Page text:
The U.S. auto industry is on the verge of a crisis as car dealers report weak sales for the month of March. Because of that, they are pondering how this dip would affect the industry that is still coming out of its six-year recovery period.
Analysts expected that 17.7 million units will be sold this year, but they have hurriedly adjusted the number to reflect the recent slump in sales. The seasonal forecast has now been adjusted to 16.6 million vehicles. That is still a big number but is low compared to the 2016 record of 17.55 million units sold. This adjustment in the forecast does not bode well for the U.S. auto industry, considering the fact it is still gaining traction after the 2009 recession.
According to Deutsche Bank AG, the weakening car sales can possibly lead to another instance of what they call as the "triple threat." Rod Lache, Mike Levine and Robert Salmon, analysts from the financial institution wrote a note last Tuesday. Therein, they stressed the risks that the U.S. auto industry faces due to rising rates, increasing negative equity and used-vehicle price devaluation.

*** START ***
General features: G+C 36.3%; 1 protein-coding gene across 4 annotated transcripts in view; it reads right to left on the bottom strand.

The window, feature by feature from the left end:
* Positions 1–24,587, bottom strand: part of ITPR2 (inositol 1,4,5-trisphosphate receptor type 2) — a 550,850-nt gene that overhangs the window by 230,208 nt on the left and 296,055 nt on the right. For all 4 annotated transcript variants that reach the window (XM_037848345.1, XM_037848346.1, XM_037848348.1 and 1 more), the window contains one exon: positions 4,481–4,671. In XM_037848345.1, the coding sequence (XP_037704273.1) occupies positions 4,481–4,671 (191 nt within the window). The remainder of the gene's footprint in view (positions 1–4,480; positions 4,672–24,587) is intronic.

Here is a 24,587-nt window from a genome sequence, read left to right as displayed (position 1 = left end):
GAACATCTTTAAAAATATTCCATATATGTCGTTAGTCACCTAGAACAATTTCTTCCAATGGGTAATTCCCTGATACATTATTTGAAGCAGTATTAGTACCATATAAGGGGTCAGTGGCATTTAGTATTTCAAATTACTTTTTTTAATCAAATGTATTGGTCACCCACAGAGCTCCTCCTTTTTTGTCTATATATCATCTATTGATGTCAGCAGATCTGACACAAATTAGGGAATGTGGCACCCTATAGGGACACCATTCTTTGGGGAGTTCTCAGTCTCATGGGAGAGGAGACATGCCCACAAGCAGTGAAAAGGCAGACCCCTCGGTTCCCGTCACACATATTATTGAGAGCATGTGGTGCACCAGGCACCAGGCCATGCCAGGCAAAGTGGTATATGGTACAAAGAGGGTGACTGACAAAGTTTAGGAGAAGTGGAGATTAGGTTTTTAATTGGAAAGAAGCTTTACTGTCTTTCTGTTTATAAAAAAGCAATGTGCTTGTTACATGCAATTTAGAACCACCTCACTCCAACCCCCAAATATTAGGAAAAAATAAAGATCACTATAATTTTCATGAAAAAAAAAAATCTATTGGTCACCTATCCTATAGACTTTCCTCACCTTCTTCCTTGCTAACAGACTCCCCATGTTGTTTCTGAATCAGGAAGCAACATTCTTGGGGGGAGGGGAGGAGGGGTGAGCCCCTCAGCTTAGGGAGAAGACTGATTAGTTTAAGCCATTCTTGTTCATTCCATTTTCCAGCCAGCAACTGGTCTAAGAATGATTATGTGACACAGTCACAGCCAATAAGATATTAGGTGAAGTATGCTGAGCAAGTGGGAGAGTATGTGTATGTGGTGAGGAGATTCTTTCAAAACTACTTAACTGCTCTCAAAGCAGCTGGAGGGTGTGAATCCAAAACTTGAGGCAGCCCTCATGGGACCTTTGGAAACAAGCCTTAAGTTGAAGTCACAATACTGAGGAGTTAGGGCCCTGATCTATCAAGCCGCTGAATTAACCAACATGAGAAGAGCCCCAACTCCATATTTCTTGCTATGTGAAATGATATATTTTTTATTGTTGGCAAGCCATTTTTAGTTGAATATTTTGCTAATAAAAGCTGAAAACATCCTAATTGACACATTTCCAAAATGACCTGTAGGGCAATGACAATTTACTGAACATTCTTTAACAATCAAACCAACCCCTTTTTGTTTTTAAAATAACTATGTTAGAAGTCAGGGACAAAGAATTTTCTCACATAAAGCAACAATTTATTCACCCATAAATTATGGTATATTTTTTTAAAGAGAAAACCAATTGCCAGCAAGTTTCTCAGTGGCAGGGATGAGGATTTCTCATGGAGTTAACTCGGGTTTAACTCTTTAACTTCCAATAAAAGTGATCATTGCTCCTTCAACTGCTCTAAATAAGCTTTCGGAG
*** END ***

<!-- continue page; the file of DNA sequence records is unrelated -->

Deutsche Bank AG's concerns over used vehicle value are echoed by the National Automobile Dealers Association (NADA). Because the U.S. auto industry is facing a lot of vehicle returns once their leases are over, the prices for used sedans are dipping. In fact, car auctioneer Manheim foretells that about leases will end for 3.6 million vehicles this 2017. Meanwhile, the company predicts that number will be followed by 4.1 million in 2018 and 4.3 million in 2019. These returns are a wild card and affect the rigor of auto sales.
Meanwhile, big players in the U.S. auto industry are also offering their own forecasts. Ford, for example, say that 2017 sales will reach 17.7 million against NADA's 17 million prediction. On the other hand, Consultancy AlixPartners foretell that dealers and automakers will sell 17.5 million units. However, they predict a downturn for 2018 and 2019.